The very essence of the creeper is ‘counterculture.’ A wearable idiom meant to be seen. A meaning that’s hidden and obvious at the same time.
In our marketing-driven world where almost anything mass-produced is billed as ‘an aesthetic of individuality and expressive originality,’ the creeper at least pre-dates the media invention of ‘teenager’ or the emergence of organised youth subcultures. The creeper style is the result of a rich history of music, art and youth ideals that reflected the social shifts and anxieties of the past but fully embedded in the present.
Deep down, the creeper style is about attitude — preferably having one too. With any other shoe on, your attitude merely stinks. With a creeper on, your attitude stinks with individuality.
“Our memories of our school-years were populated, in part, with punks, skinheads, metallers, psychobillies and second-generation mods, with small groups of ageing teddy-boys thrown in for good measure, sitting around (in my case) in Lion Yard, and looking anachronistic in drape-coats, brothel-creepers and fluorescent socks (all of which, to greater or lesser degrees, were ‘borrowed’ by the punks, but re-invented in that less than subtle but stunningly effective form of bricolage [that] Dick Hebdige (1979) refers to as ‘semiotic guerrilla warfare’. Subcultural styles meant something, and although people did move from one style to another, they didn’t appear to do so on a casual, day-to-day basis. Subcultures were firmly associated with particular musical styles and tastes, and with particular forms of behaviour. You knew where you were with them and what to do — more or less — if you saw some of them coming. Skinheads, for instance, were generally unfriendly to the point of violence, and had moved a long way from the ‘hard-mods’ […] Psychobillies were just plain nuts.”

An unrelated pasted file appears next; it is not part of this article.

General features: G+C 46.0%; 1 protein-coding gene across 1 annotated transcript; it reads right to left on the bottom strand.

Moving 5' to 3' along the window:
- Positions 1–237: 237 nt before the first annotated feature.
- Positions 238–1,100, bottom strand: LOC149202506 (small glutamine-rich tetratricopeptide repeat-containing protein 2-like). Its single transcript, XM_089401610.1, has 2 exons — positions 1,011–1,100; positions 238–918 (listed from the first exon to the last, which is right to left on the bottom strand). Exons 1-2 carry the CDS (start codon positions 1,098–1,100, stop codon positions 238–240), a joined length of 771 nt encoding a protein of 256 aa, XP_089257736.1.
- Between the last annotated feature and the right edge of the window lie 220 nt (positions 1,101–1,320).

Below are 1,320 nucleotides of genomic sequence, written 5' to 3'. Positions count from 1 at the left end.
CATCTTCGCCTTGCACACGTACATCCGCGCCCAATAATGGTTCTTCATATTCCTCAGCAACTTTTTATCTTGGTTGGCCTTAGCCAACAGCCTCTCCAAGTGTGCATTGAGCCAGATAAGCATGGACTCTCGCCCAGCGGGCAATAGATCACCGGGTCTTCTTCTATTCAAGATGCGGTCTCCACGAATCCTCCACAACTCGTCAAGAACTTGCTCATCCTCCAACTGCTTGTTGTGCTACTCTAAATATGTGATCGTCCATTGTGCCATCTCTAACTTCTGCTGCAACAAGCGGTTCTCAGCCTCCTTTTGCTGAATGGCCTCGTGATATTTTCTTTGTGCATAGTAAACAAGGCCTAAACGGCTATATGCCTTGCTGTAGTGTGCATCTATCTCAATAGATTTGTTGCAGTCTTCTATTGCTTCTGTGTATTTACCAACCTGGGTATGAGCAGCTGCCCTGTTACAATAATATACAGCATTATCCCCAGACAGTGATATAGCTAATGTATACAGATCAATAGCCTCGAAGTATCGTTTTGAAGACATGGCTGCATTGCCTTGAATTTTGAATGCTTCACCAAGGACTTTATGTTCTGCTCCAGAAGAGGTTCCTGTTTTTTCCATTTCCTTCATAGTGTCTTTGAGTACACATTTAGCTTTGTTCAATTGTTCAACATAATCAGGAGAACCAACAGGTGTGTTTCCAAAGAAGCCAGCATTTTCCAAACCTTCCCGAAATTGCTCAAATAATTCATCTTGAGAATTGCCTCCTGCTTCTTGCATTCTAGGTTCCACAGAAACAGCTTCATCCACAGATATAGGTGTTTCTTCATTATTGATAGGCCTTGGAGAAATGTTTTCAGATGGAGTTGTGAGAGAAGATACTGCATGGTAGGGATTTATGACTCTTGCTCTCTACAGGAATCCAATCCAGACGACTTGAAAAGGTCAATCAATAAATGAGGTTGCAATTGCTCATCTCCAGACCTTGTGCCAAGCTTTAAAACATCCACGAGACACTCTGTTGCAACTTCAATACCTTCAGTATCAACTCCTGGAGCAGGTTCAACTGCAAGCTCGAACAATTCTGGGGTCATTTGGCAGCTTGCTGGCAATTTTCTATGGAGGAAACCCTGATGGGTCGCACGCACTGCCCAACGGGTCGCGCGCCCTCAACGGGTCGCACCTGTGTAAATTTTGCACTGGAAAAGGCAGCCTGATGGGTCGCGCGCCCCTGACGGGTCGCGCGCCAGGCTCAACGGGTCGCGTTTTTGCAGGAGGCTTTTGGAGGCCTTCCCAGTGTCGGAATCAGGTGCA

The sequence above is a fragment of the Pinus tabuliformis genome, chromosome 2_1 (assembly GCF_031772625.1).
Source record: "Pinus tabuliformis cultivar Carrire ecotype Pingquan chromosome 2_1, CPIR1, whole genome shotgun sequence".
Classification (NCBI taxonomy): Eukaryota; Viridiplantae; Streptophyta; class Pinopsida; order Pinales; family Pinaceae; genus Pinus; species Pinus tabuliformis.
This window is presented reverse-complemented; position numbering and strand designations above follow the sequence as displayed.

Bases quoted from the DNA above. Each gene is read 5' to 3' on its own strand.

— Paul Sweetman | “Everything Is Fragmenting Beautifully: Post-subcultures and everyday life” | in Ladda Vzw, “Talkie Walkie: Jongerensubcultur, 4 believers/non-believers” (Leuven, Belgium: Uitgeverlj Acco, 2007, pages 106–107) | ISBN 90-334-6435-7
Glam-sham pussyfooters definitely need to avoid creepers at all costs — they’re anything but glamorous.